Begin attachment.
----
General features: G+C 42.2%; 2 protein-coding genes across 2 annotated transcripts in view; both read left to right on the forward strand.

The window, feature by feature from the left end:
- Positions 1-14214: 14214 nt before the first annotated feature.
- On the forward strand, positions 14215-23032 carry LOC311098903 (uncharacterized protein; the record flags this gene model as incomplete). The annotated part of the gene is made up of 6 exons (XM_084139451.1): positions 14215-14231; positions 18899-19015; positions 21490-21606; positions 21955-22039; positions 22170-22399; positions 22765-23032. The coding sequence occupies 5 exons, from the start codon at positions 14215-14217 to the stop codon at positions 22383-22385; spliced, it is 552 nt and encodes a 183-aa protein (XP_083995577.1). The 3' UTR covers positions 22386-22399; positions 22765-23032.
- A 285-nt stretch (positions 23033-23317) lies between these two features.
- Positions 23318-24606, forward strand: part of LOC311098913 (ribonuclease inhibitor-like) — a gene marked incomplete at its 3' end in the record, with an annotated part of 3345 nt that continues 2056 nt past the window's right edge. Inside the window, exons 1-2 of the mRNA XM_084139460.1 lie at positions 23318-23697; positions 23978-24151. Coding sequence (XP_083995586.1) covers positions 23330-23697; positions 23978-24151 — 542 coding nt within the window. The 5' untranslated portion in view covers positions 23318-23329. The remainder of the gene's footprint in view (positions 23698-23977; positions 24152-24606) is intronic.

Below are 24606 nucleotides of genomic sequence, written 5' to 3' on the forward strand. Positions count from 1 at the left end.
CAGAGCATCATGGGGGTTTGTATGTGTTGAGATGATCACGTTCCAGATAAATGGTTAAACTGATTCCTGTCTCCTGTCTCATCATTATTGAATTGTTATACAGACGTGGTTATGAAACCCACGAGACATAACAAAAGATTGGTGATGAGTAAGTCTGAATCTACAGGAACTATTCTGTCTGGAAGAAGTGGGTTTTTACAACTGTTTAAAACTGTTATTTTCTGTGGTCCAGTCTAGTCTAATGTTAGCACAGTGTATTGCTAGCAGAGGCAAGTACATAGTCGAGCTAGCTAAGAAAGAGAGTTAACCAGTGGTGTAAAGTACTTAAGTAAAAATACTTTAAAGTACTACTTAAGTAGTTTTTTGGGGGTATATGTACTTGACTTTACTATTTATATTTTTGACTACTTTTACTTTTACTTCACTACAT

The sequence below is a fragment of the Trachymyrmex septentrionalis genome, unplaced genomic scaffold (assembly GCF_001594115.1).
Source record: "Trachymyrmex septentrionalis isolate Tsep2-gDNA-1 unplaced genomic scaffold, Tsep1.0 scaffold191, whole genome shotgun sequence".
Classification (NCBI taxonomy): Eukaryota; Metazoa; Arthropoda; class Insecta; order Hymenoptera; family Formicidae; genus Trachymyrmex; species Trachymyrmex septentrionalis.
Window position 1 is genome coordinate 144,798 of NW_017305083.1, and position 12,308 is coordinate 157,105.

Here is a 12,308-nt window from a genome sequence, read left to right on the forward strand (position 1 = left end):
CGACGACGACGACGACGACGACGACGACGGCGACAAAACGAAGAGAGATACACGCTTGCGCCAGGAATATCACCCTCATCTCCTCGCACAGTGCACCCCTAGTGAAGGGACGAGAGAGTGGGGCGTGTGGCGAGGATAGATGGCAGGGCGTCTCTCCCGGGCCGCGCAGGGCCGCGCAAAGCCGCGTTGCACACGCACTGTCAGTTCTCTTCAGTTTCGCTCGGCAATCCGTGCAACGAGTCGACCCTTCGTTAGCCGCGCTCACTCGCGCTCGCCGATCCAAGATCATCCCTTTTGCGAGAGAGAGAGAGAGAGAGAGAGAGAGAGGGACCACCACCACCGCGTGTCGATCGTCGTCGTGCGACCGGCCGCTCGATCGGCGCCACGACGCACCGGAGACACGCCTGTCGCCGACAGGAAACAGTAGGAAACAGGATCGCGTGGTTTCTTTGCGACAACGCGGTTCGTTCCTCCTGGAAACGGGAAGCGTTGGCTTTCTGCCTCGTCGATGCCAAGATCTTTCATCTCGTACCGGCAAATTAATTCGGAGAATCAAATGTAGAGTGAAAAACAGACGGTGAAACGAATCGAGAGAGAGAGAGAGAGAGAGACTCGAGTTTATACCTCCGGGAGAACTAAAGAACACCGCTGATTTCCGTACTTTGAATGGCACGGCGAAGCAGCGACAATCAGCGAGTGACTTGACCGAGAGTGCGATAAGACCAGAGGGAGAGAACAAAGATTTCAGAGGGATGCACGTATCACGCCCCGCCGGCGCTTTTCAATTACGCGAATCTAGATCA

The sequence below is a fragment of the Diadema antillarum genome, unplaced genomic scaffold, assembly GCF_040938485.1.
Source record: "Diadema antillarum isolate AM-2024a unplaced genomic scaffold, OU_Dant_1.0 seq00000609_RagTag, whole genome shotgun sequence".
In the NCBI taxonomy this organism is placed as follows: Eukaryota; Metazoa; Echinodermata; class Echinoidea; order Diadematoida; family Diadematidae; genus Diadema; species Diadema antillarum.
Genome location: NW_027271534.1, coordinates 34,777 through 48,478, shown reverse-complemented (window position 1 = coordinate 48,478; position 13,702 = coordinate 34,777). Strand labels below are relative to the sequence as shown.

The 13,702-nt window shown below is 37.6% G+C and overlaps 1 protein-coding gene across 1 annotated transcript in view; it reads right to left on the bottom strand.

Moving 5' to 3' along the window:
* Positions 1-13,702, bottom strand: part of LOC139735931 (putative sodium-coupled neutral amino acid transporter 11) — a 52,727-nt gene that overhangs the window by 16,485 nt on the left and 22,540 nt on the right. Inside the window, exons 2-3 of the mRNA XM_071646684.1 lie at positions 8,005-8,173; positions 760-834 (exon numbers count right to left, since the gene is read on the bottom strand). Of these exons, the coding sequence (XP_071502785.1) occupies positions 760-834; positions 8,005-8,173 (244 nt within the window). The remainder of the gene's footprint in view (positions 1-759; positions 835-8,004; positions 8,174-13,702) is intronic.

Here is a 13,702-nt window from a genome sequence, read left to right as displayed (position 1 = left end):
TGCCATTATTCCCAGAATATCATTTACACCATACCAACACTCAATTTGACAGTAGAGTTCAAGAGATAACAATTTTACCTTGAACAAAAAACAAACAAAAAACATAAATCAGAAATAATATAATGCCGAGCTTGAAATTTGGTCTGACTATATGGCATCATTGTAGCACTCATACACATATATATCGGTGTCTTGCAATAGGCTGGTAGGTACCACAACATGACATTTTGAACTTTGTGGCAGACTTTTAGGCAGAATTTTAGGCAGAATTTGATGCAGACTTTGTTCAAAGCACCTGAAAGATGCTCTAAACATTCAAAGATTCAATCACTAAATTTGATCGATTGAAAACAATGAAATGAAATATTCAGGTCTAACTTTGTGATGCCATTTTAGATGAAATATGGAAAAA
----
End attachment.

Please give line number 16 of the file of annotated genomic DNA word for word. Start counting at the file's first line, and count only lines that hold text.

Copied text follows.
Source record: "Diadema antillarum isolate AM-2024a unplaced genomic scaffold, OU_Dant_1.0 seq00000609_RagTag, whole genome shotgun sequence".